Not only are CDK and Reynolds aiming to diminish competition for data integration services, but “they are seeking to impair and destroy competition for the products and services that vendors offer, and upon which dealers rely,” the complaint said.

By doing so, Cox claims that CDK and Reynolds have taken control over dealerships’ data.

The DMS giants have “thwarted” dealerships’ ability to control access to and usage of their own data “with no lawful or legitimate purpose,” the complaint said.

They strive to eliminate competition and harm their peers in the market, the complaint said. “The result is that the competitive playing field is not only uneven, but, as CDK itself has described it in internal presentations to its executive team, ’tilted’ in the extreme in favor of CDK.”

Among the counts in the lawsuit are violations of the Sherman Antitrust Act in the form of conspiracy, restraint of trade and monopolization, as well as breach of contract and unfair trade practices, according to court documents.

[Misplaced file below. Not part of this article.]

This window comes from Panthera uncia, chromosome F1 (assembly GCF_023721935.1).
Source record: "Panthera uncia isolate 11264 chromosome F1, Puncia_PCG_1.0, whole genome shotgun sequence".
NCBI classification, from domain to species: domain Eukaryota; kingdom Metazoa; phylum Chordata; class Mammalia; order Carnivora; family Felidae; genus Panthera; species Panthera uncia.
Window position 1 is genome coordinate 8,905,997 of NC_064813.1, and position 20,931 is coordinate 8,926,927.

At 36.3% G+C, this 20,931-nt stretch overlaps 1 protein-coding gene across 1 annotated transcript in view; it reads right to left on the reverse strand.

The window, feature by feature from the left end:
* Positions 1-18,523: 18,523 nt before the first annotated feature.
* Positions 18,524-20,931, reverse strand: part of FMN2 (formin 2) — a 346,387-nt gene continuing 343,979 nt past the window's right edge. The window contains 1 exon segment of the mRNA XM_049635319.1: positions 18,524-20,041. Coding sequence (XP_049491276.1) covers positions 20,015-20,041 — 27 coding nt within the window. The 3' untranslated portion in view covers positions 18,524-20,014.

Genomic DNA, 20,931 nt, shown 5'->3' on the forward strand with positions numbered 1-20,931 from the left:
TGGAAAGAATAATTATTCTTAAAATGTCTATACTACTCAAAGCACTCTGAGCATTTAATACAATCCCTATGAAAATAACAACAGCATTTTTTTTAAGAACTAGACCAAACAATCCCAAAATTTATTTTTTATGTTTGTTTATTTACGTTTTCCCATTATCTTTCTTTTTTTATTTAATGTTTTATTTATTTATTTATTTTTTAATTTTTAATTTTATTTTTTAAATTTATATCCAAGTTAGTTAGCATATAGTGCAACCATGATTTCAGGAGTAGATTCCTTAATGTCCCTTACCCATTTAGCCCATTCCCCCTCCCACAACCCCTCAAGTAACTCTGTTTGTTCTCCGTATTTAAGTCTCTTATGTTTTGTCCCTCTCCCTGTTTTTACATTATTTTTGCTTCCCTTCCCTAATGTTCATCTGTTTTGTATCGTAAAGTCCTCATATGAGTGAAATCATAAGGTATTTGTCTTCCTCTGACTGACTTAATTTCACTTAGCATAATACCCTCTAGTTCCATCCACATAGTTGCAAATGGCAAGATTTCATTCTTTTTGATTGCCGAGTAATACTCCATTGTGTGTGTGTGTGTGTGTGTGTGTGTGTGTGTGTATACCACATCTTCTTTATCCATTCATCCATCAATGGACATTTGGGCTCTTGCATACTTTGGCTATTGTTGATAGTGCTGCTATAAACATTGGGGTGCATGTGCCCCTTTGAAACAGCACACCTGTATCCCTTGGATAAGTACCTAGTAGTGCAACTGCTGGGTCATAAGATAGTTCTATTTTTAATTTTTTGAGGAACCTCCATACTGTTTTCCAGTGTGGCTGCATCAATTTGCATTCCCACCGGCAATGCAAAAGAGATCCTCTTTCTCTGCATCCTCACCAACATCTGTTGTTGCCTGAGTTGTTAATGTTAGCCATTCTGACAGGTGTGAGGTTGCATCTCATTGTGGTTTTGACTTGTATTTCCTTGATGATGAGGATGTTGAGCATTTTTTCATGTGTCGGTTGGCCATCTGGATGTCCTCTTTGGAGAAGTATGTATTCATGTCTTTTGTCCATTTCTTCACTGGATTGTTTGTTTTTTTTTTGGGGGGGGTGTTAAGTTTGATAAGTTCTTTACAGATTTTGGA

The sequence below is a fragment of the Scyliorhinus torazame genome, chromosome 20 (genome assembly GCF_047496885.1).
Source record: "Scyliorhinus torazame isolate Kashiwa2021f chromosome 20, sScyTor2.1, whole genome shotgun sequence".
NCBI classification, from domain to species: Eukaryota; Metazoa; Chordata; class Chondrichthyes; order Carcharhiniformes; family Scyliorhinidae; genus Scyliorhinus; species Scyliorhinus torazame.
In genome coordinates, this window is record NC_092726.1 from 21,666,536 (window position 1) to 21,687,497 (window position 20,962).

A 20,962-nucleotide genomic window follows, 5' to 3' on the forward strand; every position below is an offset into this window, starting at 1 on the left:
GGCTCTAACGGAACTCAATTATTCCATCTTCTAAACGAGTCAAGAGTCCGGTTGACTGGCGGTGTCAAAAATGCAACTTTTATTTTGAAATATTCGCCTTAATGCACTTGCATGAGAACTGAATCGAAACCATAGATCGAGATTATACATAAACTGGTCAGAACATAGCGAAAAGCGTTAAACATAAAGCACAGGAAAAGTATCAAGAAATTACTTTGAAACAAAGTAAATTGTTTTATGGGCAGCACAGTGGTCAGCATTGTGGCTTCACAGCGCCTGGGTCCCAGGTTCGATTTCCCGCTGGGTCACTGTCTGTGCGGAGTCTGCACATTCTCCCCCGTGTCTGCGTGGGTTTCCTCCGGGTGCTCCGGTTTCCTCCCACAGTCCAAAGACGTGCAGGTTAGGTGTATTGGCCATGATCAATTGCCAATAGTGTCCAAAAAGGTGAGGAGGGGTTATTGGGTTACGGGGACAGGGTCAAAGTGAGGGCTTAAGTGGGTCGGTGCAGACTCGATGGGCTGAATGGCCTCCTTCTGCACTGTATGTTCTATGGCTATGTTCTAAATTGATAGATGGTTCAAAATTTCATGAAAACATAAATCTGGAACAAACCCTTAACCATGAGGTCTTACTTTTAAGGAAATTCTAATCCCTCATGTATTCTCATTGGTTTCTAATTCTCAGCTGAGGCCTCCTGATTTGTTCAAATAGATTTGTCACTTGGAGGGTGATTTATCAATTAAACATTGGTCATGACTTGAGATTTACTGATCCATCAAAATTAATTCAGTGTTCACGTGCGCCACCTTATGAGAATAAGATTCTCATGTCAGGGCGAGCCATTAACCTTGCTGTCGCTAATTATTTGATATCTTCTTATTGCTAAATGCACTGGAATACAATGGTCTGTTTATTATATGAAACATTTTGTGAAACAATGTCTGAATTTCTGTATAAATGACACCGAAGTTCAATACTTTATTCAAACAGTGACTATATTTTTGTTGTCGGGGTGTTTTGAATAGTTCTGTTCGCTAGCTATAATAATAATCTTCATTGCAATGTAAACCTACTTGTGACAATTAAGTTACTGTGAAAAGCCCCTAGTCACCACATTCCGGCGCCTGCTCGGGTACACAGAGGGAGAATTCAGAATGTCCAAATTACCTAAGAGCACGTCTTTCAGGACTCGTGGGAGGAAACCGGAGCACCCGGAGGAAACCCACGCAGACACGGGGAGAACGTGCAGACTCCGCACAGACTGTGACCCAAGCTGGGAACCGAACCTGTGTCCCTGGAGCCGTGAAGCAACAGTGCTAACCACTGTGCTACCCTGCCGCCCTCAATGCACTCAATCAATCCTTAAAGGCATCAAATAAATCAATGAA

CDK-Reynolds agreement

A lawsuit filed by Authenticom, a data integration service provider, on May 1 cited a February 2015 document in which CDK and Reynolds agreed that they would no longer compete in the dealership data integration market. Under the written agreement, CDK and Reynolds would be the exclusive data integration providers for data on their respective DMS platforms.

The agreement protects CDK and Reynolds’ duopoly in the DMS market, “choking off the natural progression of dealer operations to more efficient and less expensive vendor software solutions,” Cox’s complaint, which referenced the Authenticom suit, said. And by eliminating data integration competition, CDK and Reynolds have demanded that vendors pay exorbitant fees for access to and use of the dealerships’ data, it contended.

Vendors that integrate into Dealertrack’s DMS, a Cox product, must pay about $ 50 per rooftop per month per integration, compared to $ 250-$ 1,000 for vendors that integrate with CDK’s DMS, one source said.

Those fees are often passed onto the dealership. The fees make Cox’s products and services less appealing than Reynolds and CDK products, which do not have to pay integration fees, the complaint said.